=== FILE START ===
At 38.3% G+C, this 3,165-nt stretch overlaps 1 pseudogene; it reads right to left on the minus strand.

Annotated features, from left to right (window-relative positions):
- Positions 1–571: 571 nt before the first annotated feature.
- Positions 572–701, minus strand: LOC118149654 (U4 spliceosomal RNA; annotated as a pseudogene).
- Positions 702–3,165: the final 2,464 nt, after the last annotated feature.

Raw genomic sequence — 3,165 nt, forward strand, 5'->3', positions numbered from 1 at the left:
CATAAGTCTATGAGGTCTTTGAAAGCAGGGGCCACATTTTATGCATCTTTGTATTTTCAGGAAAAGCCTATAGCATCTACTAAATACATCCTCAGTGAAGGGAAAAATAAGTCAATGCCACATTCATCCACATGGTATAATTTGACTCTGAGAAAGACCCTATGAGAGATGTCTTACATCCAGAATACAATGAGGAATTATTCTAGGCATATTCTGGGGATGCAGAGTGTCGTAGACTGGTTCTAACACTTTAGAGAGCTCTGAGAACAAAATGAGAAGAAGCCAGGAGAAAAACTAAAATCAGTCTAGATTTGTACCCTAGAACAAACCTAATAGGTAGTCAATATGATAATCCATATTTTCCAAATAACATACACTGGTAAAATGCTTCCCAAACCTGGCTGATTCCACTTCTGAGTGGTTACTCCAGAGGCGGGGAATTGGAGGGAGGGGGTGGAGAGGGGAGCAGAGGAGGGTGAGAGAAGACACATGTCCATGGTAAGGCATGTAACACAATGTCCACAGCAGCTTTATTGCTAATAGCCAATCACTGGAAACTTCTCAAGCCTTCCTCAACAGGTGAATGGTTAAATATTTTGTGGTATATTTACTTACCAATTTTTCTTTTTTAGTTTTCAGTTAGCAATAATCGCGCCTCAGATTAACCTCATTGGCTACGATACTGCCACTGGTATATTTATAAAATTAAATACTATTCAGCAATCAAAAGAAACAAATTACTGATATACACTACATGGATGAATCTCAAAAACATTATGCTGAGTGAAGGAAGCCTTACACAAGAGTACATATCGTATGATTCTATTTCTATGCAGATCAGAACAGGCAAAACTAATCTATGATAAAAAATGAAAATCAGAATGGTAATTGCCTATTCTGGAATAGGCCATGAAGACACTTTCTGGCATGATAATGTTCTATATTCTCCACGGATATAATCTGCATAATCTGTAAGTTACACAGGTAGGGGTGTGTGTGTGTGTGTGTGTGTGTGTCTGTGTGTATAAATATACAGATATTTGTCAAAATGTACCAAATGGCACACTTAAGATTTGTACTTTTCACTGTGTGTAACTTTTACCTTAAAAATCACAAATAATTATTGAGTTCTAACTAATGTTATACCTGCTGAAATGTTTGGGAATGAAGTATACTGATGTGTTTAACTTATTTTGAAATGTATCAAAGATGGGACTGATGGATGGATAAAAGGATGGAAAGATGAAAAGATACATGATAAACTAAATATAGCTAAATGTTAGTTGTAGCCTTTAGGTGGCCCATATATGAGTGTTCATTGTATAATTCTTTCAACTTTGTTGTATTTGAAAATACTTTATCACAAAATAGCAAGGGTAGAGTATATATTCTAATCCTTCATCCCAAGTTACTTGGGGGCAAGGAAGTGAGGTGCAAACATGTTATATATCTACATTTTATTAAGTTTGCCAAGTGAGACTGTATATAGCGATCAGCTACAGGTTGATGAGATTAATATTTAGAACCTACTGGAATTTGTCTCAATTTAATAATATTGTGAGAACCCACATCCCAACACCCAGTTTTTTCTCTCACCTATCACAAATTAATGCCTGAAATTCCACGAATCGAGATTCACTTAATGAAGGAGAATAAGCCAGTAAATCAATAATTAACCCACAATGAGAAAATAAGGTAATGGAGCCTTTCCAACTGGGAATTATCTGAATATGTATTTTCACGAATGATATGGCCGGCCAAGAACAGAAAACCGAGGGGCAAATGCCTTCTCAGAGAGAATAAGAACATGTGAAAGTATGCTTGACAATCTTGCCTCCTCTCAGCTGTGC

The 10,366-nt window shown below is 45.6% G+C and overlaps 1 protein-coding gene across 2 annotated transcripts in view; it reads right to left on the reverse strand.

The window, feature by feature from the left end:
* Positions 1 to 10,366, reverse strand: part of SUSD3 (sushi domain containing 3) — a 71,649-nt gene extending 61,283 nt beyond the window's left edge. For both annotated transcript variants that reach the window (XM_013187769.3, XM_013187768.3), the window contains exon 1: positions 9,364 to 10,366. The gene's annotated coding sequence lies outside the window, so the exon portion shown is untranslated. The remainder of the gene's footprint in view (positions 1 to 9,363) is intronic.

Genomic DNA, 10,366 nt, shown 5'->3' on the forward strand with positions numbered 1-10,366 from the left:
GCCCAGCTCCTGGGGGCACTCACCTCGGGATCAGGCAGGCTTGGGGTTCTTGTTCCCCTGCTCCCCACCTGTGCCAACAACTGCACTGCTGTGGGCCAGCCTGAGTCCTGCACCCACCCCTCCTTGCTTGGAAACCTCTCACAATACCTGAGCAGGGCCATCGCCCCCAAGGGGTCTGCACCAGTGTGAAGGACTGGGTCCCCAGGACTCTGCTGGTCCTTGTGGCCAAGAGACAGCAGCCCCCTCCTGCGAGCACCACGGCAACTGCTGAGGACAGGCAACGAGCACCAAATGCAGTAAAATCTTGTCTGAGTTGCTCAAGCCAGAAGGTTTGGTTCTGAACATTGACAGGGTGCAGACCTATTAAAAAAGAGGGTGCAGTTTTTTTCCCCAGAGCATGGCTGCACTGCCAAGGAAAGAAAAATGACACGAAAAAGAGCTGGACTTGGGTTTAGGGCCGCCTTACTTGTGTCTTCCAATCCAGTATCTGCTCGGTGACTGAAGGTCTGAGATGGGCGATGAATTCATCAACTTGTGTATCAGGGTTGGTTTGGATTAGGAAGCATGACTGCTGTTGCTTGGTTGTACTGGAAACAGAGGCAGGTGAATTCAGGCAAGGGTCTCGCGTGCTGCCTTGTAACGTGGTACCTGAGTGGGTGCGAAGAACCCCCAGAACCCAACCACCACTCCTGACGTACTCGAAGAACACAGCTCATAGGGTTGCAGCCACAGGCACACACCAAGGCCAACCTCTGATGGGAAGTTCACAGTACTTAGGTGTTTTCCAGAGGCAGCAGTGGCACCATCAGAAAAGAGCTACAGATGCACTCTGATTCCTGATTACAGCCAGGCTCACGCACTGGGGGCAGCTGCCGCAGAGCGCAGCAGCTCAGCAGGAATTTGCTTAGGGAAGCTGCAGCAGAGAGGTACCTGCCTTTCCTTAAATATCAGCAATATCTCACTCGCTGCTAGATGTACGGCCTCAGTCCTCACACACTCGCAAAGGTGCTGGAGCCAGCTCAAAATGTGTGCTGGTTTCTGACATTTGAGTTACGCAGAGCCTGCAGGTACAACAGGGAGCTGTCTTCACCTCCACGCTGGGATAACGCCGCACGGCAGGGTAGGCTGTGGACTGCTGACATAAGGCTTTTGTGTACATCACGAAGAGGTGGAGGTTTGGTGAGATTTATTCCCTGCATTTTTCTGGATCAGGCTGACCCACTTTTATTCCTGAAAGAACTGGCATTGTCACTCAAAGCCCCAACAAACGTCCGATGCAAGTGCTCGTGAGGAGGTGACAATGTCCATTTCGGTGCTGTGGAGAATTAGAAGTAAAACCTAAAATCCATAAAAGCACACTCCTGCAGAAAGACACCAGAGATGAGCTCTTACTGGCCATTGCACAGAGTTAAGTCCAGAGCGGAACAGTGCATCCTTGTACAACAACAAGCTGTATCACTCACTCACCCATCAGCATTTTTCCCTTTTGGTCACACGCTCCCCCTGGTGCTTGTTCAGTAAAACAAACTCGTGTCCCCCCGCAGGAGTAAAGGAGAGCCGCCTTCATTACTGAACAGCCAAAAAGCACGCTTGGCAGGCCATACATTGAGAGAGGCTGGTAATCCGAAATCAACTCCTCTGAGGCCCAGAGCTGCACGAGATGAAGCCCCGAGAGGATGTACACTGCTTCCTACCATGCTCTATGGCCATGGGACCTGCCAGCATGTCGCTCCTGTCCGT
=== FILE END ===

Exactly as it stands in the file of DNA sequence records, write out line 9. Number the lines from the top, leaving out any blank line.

The window, feature by feature from the left end: